Janina (Yanina, Halina, Nina) Ecker (family name Leiman (Leimann)) born September 5, 1932 in Kraków, daughter of Sara (family name Tempelhof) and Dawid. As a child she went into hiding using fake Aryan documents. After WWII she became an accountant with the national airline of Israel.
The Leiman family lived on Grzegórzecka Street in Kraków. David Leiman ran a jewelery shop on nearby Dietla Street and owned a tenement house on Słowacki Avenue which he rented out.
Although both active members of the Zionist movement, they spoke Polish at home and David visited their local synagogue only during holidays. In 1934, while in Palestine, he bought a plot considering emigration.
A few days after WWII broke out, her father and oldest brother Ryszard, went to the east to join the Polish Army. Janina, her other brother Aleksander and her mother Sara, stayed in Kraków. The family business was soon taken over by the Germans and their flat was given to a Volksdeutsch prostitute with a child, leaving the Leiman family with just one room. Janina’s mother Sara was forced to work as a servant for the Volksdeutsch woman but eventually fled with the children and went to stay with her sister, Rosa Grun, on Paulińska street. Sara started to sell family belongins to provide for living expenses.
In December 1939 the Nazis decided Jewish children shouldn’t be allowed to study and Janina was forced to quit the Hebrew Secondary School . She and her two cousins instead had private lessons.
In June 1940, Janina’s father wrote the family a letter from Lviv telling them that both he and Ryszard had been arrested.
Since Sarah did not have a job, at the end of 1940, the family was forced out of Kraków and moved to Gdów, about 30 miles south of the city. On 1 August 1942 the Nazis decreed that all Jews from towns in the Wieliczka district – Niepołomice, Dobczyce, Bieżanów, Gdów and others – should move to Wieliczka.
The Leiman family was forced to share a room with four other families. Worried about the safety of her daughter, Sara asked her aquaintance from Gdów, Kazimiera Gomółka, to take Janina back to Kraków. Janina was supposed to find shelter at Mrs Maus’ apartment , but the woman, despite previous promises, refused. Then, on 27 August 1942, The Leiman’s first tenants from their house of Słowackiego Avenue in Kraków arrived in Wieliczka to take some of the family’s memorabilia for safekeeping. They could not have expected that they would be asked to take care of 10-year-old Janina Leiman.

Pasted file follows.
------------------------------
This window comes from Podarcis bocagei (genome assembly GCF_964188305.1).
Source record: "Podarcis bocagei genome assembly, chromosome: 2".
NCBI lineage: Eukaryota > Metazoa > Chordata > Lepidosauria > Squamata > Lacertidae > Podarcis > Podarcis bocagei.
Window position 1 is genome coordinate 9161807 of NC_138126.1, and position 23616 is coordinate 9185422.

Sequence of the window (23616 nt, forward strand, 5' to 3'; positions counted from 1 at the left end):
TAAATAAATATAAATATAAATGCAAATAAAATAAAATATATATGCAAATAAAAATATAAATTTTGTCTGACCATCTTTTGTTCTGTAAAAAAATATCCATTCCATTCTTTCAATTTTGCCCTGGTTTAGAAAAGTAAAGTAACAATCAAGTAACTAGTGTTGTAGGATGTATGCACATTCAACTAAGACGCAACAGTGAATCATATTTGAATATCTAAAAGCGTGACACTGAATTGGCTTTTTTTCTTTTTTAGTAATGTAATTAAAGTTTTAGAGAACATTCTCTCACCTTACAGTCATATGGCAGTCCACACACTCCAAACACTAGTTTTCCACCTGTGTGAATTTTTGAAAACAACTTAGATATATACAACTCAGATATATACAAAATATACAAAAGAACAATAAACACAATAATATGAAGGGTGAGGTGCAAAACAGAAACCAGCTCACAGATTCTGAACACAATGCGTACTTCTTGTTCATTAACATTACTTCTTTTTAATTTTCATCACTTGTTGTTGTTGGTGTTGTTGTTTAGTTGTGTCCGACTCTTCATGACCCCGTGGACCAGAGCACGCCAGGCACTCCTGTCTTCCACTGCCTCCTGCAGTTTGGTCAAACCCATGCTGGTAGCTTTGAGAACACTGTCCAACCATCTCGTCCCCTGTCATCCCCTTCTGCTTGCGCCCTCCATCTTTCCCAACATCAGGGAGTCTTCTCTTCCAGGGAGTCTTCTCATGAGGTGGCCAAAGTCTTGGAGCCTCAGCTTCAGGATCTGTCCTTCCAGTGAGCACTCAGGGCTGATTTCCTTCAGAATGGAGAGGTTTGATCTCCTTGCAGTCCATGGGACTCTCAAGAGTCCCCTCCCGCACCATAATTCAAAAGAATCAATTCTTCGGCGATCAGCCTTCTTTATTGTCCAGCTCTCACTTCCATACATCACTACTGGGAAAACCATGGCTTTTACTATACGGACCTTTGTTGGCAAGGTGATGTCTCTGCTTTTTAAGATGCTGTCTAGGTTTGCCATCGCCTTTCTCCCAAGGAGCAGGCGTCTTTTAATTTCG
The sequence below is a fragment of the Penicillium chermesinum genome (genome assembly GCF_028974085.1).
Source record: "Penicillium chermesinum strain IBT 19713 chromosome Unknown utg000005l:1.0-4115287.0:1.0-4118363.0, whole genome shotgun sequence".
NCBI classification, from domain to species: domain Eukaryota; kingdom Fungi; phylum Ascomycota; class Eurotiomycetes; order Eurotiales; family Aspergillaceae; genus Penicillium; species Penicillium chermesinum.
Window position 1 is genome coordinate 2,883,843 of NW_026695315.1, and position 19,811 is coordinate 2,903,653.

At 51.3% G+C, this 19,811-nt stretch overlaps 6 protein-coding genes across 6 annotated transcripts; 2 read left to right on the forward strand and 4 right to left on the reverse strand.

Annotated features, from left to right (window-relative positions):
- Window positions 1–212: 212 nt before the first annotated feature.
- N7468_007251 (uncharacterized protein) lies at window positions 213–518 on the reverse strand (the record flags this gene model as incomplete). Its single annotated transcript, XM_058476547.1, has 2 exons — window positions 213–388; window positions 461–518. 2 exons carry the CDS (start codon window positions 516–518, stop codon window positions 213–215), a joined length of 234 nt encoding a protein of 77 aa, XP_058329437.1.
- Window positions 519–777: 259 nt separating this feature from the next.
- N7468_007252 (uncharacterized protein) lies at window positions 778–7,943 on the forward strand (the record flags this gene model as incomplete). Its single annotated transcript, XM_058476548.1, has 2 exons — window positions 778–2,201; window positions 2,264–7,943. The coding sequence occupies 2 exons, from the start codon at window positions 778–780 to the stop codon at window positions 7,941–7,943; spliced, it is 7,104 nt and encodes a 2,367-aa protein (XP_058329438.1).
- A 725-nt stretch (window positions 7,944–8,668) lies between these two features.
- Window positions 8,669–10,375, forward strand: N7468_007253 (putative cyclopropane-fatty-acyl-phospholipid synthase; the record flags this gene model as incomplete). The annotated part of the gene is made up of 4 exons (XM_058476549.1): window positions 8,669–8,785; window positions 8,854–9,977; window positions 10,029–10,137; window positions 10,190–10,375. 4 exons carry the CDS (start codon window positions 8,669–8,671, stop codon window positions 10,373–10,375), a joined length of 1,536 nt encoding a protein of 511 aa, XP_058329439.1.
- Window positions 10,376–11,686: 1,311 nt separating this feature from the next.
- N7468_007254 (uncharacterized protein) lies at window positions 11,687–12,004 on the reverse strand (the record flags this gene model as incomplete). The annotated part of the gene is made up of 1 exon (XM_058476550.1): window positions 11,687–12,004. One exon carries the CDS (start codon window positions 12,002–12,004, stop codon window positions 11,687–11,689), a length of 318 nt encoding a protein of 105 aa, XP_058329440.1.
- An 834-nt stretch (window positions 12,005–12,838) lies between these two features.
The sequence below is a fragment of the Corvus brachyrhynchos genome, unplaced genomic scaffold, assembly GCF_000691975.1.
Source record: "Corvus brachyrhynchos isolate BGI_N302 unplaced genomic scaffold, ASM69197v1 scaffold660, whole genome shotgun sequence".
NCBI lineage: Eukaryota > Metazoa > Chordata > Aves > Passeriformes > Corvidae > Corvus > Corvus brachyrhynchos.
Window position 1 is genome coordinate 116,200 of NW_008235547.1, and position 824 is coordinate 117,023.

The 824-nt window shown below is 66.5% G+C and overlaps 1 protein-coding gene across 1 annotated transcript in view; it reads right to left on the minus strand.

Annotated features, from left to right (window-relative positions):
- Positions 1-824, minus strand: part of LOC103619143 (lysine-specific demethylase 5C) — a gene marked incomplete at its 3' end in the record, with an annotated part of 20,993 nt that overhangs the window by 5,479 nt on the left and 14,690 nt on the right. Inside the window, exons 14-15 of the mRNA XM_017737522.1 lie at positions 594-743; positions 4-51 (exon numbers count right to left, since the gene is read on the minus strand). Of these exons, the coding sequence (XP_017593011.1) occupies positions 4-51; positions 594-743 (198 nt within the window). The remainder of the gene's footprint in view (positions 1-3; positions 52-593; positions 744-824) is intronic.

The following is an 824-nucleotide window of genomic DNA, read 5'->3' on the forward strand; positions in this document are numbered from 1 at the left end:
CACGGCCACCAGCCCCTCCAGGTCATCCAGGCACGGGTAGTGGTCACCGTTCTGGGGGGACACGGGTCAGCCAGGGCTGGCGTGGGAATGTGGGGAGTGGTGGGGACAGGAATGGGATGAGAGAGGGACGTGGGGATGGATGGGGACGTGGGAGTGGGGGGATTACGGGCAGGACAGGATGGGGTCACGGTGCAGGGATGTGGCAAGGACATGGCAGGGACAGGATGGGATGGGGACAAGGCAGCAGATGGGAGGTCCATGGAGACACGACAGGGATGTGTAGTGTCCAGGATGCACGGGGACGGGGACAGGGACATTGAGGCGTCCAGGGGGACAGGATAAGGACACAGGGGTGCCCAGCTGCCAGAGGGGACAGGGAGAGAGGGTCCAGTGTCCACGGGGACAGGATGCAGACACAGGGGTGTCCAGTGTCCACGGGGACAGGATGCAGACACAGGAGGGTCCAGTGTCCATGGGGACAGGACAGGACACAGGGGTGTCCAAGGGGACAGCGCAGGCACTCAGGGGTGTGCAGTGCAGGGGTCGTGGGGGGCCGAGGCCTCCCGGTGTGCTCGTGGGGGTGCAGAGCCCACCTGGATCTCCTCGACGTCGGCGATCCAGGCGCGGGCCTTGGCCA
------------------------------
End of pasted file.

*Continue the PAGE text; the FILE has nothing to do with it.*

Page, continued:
That day all the Jews were rounded up in the Market Square and forced to walk to Łąki Bogucickie close to Wieliczka railway station (today Wieliczka Park). After several hours of waiting, they were put on trains and taken off to forced labour or concentration camps.
It was in the chaos that Sara spotted the former tenants, Mr and Mrs Latawiec and thrust Janina into their hands saying: “Save my child, she will be your joy.” The childless couple was extremely surprised but they took the girl to their one-room apartment on Zyblikiewicza Street (their former flat had been taken over by the Germans). To avoid suspision the Latawiecs told their neighbours and the man they shared their flat with that Janina was their niece whose mother had died and father was in a POW camp .
The situation was difficult for both parties. Little Janina heard Latawiec’s talk at night about their frightful situation. After a week, Sara Leiman wrote a letter from the camp she had been sent to in Płaszów (AL Plaszow) asking them to visit.
The Latawiecs had decided to give the child back but during their meeting in the work camp, Sara managed to persuade them to keep Janina for another two weeks, telling Janina to be obedient because the couple could save her life.
Over time the Latawiecs began to love Janina. They called her Nina. Józefa Latawiec was a nurse, Tadeusz worked at the post office. He was also a soldier of the Home Army (AK). He came to the conclusion that since he kept a gun at home, he might as well keep a Jewish child, too. For a year and a half, every Friday, he went to see Sara at the camp fence. One day he asked her for written consent to let them adopt Janina in case Sara and her husband died. She agreed.